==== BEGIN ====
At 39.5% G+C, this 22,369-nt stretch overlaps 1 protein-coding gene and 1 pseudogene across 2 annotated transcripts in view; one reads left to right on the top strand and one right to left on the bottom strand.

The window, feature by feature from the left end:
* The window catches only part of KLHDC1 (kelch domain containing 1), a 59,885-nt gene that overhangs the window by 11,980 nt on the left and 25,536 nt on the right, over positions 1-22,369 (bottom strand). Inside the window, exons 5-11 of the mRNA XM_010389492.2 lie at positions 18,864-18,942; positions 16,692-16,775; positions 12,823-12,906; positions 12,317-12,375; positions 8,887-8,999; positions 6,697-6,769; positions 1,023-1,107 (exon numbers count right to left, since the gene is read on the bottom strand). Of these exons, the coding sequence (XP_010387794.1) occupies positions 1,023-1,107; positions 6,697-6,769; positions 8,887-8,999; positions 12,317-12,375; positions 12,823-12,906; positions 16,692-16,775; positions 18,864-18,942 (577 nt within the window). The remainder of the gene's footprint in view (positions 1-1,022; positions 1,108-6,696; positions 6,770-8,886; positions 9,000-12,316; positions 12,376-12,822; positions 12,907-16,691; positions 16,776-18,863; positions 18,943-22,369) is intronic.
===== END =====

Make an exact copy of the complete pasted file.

At 39.5% G+C, this 22,369-nt stretch overlaps 1 protein-coding gene and 1 pseudogene across 2 annotated transcripts in view; one reads left to right on the top strand and one right to left on the bottom strand.

The window, feature by feature from the left end:
* The window catches only part of KLHDC1 (kelch domain containing 1), a 59,885-nt gene that overhangs the window by 11,980 nt on the left and 25,536 nt on the right, over positions 1-22,369 (bottom strand). Inside the window, exons 5-11 of the mRNA XM_010389492.2 lie at positions 18,864-18,942; positions 16,692-16,775; positions 12,823-12,906; positions 12,317-12,375; positions 8,887-8,999; positions 6,697-6,769; positions 1,023-1,107 (exon numbers count right to left, since the gene is read on the bottom strand). Of these exons, the coding sequence (XP_010387794.1) occupies positions 1,023-1,107; positions 6,697-6,769; positions 8,887-8,999; positions 12,317-12,375; positions 12,823-12,906; positions 16,692-16,775; positions 18,864-18,942 (577 nt within the window). The remainder of the gene's footprint in view (positions 1-1,022; positions 1,108-6,696; positions 6,770-8,886; positions 9,000-12,316; positions 12,376-12,822; positions 12,907-16,691; positions 16,776-18,863; positions 18,943-22,369) is intronic.